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Wednesday, February 17, 2016

Christ Had Compassion

One of those very heartwarming passages in the story of Christ is found in Matthew 9.
And Jesus went throughout all the cities and villages, teaching in their synagogues and proclaiming the gospel of the kingdom and healing every disease and every affliction. When He saw the crowds, He had compassion for them, because they were harassed and helpless, like sheep without a shepherd. Then He said to His disciples, "The harvest is plentiful, but the laborers are few; therefore pray earnestly to the Lord of the harvest to send out laborers into His harvest." (Matt 9:35-38)
We really like the compassion of Christ. It is indeed heartwarming. And if, as Jesus later describes, the point of being a disciple of Christ is "for the disciple to be like his teacher" (Matt 10:25), we ought to also have that compassion. So, where was Christ's compassion?

At first blush it looks like Christ had compassion on the crowds because of their afflictions, because "they were harassed and helpless." It looks like His compassion was focused on their tough lives. But that doesn't make any sense with what He says in the throes of that compassion. He references "the harvest". What is that? That references the people ready to receive the Gospel, ready to be "plucked for Christ", so to speak. They were ripe for the good news. For people to come to Christ there must be some pieces in place. There must be a sense of need, and there must be those ready to share the answer. Jesus told His disciples to pray for the latter because the former was already in place. So Christ's compassion is regarding the great need caused by their sin condition, not by their earthly circumstances.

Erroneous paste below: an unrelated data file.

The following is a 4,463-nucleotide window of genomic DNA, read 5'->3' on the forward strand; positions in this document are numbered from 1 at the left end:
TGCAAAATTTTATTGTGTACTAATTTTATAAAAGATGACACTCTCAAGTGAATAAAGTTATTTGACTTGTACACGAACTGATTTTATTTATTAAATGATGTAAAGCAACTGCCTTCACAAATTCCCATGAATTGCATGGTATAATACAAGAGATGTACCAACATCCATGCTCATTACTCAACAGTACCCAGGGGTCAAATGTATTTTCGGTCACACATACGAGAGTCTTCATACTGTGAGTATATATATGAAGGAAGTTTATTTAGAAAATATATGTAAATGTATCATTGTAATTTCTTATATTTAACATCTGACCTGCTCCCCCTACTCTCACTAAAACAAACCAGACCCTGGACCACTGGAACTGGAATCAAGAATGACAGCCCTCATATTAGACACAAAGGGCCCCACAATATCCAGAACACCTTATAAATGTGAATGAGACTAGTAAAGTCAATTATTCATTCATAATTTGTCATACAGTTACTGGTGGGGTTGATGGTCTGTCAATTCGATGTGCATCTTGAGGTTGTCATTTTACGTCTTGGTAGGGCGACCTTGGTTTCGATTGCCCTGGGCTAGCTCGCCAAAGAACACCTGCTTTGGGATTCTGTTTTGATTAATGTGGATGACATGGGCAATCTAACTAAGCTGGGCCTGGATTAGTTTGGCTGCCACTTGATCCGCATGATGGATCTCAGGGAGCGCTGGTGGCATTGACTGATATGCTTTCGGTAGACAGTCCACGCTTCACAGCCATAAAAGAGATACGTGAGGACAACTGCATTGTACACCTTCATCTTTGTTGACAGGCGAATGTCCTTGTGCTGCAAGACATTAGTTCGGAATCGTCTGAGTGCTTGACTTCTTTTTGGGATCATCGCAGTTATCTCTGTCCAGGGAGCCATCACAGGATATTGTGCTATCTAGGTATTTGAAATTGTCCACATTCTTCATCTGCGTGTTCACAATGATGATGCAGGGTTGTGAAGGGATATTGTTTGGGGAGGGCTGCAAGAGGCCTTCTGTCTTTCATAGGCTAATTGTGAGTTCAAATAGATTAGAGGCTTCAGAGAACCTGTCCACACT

There are, however, some unusual components here.

First, Jesus told the disciples to go and harvest. No, wait, He didn't. He didn't say, "You will be My harvesters." He told them to pray. He told them to pray earnestly. Clearly these disciples were not the harvesters He had in mind. Oh, sure, He did have these in mind, as the very next thing He did was to send them out to do that work (Matt 10:1-15 and following). But He had more in mind. So, before doing the work of harvesting, "pray earnestly."

Second, it is interesting that Jesus said to pray that the Lord would send laborers into "His harvest." Sure, these whom He would send would be going His work, but it wasn't their harvest; it was His. We don't achieve this on our own. It is His.

Third, isn't it interesting that Scripture calls it compassion that Christ wanted laborers to call to repentance the harvest? It wasn't compassion to embrace them in their sin, to encourage them in their spiritual sickness. Compassion in these terms is not found in today's "tolerance" where we approve and encourage their sin. Compassion in these terms is found in giving them the way to turn from their sin. In this sense, then, warning a sinner away from sin is not "hate" as is so often touted today; it is compassion1.

We are, as disciples of Christ, to be like Christ. That includes praying for laborers. That includes taking part in the labor, knowing it is God's work and God's results. That includes compassion that longs for others to turn from their sin to something much, much better -- Christ. That is being a disciple of Christ.
1 Note for those of you folk who find sinners (at least, certain sinners) repulsive. You may see it as some sort of "righteous indignation" you are experiencing, but it is more like "self-righteous indignation" when you find repugnant those who sin. Jesus had compassion for sinners even while seeking repentance from their sin. If you want to be like Christ, that, too, should be your experience. If it is not, perhaps you've forgotten how much you have been forgiven? Because "those who sin" includes you and me.

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